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Road to Tokyo: Sergio Villamayor (ARG) finds comfort in family ahead of Olympic debut

Modern Pentathlon

Argentina was not represented in Modern Pentathlon at any of the Olympic Games between 1964 and 2012.

Four years ago in Rio (BRA), husband and wife Emanuel Zapata and Iryna Khokhlova brought the anomaly to an end and now, in Tokyo (JPN) in 2021, Argentina will again be represented. Sergio Villamayor (ARG) secured a qualification place in 2019 when he won men’s individual bronze at the Pan American Games in Lima (PER).

Since then, the tall pentathlete has had more time than he anticipated to prepare for his Olympic debut because of the postponement of Tokyo 2020.

In the latest Road to Tokyo interview, Villamayor (ARG) describes his emotions during this unprecedented time…

Q: How did it feel in 2019 when you won bronze at the Pan American Championships and secured a qualification place for the Tokyo Olympics?

A: It was a very special feeling to qualify for the Games since I had worked very hard for many years. It gave me more tranquility and will allow me to focus on the preparation for the Games to achieve the best results possible.


Q: Did you watch the last Olympic Games (Rio 2016)? What are your memories?

A: Yes, of course, I like to watch all kinds of sports. Obviously, I was not going to miss watching the Games and even less Pentathlon as it was 56 years since Argentina had a representative in the Games (my friend and his wife). It was also very exciting to see the battle for bronze between the men and that at the end Ismael Hernández got it!


Q: What would it mean to you to be selected to compete for Argentina at Tokyo 2020 (in 2021)?

A: It’s a big responsibility and it fills me with pride to be part of the Argentinean delegation.

Q: In what ways has Modern Pentathlon in Argentina benefited from the Youth Olympic Games taking place in Buenos Aires in 2018?

A: Modern Pentathlon grew up from 2000 onwards thanks to the huge work of Jorge Salas and Guillermo Filipi, which they are still doing now, and we benefited a lot from the YOGs. The same goes for other individual sports, as we have a culture of team sports mostly (football, basketball, volleyball, hockey and rugby).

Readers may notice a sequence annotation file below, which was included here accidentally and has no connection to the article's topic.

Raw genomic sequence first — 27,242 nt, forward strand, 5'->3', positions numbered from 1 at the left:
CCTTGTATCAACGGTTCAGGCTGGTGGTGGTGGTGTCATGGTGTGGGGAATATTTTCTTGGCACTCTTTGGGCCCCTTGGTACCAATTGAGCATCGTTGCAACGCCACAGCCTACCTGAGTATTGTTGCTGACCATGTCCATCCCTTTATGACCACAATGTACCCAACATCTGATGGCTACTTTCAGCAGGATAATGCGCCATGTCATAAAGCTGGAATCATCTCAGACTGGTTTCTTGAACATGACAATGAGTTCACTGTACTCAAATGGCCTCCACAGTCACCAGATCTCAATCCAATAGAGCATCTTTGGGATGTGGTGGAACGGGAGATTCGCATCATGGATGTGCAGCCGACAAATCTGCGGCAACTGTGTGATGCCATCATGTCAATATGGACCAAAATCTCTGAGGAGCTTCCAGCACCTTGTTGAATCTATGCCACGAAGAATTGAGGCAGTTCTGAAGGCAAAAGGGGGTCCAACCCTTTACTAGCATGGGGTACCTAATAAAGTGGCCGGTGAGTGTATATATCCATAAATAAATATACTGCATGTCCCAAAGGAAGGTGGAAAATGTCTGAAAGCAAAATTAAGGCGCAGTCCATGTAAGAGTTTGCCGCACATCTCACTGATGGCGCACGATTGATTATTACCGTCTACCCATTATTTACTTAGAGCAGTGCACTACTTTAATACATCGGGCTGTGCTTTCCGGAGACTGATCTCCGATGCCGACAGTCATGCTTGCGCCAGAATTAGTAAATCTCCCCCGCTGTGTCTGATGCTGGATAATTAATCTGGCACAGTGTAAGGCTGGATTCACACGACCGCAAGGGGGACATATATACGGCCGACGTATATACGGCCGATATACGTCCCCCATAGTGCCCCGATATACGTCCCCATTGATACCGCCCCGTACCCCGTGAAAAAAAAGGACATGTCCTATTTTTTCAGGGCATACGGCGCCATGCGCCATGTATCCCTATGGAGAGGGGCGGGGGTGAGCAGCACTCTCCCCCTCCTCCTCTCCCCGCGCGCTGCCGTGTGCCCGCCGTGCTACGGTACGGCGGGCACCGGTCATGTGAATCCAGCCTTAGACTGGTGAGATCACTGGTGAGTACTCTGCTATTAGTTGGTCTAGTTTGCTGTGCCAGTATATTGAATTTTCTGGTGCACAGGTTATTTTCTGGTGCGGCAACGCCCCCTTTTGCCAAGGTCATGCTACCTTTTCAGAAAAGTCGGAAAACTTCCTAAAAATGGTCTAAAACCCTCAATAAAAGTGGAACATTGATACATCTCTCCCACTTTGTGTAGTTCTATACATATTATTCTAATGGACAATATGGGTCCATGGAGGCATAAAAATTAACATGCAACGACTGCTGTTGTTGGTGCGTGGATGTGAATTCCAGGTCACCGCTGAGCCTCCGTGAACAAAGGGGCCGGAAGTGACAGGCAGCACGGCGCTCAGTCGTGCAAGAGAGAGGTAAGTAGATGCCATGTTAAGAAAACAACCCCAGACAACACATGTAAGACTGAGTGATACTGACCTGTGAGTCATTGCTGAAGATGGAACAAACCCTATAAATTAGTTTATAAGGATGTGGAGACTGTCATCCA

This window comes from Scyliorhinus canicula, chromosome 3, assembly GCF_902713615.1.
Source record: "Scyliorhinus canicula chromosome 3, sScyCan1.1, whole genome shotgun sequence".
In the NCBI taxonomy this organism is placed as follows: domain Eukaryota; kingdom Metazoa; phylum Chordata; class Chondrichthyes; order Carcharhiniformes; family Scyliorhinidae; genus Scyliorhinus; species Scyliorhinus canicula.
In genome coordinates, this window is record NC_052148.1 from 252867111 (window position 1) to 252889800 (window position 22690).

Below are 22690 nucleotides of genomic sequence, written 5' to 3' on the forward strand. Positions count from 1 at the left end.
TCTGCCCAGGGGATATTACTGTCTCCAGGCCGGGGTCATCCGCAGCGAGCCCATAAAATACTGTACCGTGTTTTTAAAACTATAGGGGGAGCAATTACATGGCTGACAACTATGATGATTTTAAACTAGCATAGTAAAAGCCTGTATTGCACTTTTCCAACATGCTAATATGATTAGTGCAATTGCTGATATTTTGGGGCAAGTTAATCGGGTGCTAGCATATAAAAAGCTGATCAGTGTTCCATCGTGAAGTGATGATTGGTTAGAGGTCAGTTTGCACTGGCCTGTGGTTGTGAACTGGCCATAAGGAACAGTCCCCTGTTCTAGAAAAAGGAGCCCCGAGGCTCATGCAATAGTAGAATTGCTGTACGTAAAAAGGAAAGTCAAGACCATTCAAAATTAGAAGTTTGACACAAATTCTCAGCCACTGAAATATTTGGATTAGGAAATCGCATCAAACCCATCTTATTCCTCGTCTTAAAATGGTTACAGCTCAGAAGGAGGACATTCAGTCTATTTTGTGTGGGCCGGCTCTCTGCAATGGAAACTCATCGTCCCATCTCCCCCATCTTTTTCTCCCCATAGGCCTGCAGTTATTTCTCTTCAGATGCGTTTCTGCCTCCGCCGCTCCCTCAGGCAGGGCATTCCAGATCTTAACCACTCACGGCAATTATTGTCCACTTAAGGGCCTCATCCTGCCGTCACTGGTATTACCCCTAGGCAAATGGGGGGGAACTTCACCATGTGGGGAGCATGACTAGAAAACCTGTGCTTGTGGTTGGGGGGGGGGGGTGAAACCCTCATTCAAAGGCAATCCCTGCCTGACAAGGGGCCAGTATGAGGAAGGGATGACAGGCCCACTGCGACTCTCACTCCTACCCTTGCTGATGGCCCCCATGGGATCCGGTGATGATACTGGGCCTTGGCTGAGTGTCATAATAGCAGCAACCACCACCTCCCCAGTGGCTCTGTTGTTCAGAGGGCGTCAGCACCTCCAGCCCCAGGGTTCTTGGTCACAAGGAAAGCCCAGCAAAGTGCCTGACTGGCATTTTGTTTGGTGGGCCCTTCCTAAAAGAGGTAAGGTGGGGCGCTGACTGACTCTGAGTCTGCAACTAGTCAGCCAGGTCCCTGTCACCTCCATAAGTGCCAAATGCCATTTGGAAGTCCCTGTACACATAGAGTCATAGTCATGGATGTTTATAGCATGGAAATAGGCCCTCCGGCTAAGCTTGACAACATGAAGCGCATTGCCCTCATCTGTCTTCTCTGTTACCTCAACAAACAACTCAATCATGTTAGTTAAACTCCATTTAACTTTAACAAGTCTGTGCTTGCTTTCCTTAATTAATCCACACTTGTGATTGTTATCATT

Q: What do you think about the Tokyo 2020 Olympics being postponed until 2021?

A: I don’t think there was any alternative, and I think that as an athlete I only have to be ready when the day comes for me to compete. To be already qualified gives me a lot of tranquillity in that matter.


Q: How have you been keeping up your training and mental health during the Coronavirus crisis?

A: Thanks to the Honvéd Club and the Hungarian Modern Pentathlon Federation, I have been able to keep up with my training while respecting the health protocols. Personally, it helped me to change how I look at things and value to things which are really important: time with my family or to drink maté [a South American hot beverage] with friends, for instance.

Q: What has been the most challenging part?

A: Personally, it was really good to be able to spend time with my daughter, for example, trying to always find the positive side of things. Things have been a little complicated for me because of the crisis we face in Argentina and I couldn’t manage my money because of restrictions which we face, although this was already the case before the pandemic and these are political matters which are out of my hands!


Q: And what positive things have you seen?

A: Spending time with my family. It’s an important thing that me and my loved ones are healthy, but it’s also important to enjoy the time with them. My daughter reminds me about this every day as she grows older: time goes by and does not come back!


Q: When, and why, did you take up the Modern Pentathlon?

A: I got to know this wonderful sport when I was 18 years old, this was my age when I started practising it. I knew it while studying in the military academy. But they say that it’s never too late to start something new and I am happy to now be part of the great Modern Pentathlon family.

Q: What motivates you in training?

A: This goes for all the things I undertake: to do it always the best way possible and to be a better person each day.


Q: Describe yourself as an athlete in three words.

A: Responsible, persevering and tenacious.


Q: Who are your role models in sport, and in life?

A: In sport: the footballer Lionel Messi. In life: my parents.


Q: What is your ultimate ambition in Modern Pentathlon?

A: That one day it will be possible to compete for clubs internationally, as for most sports.

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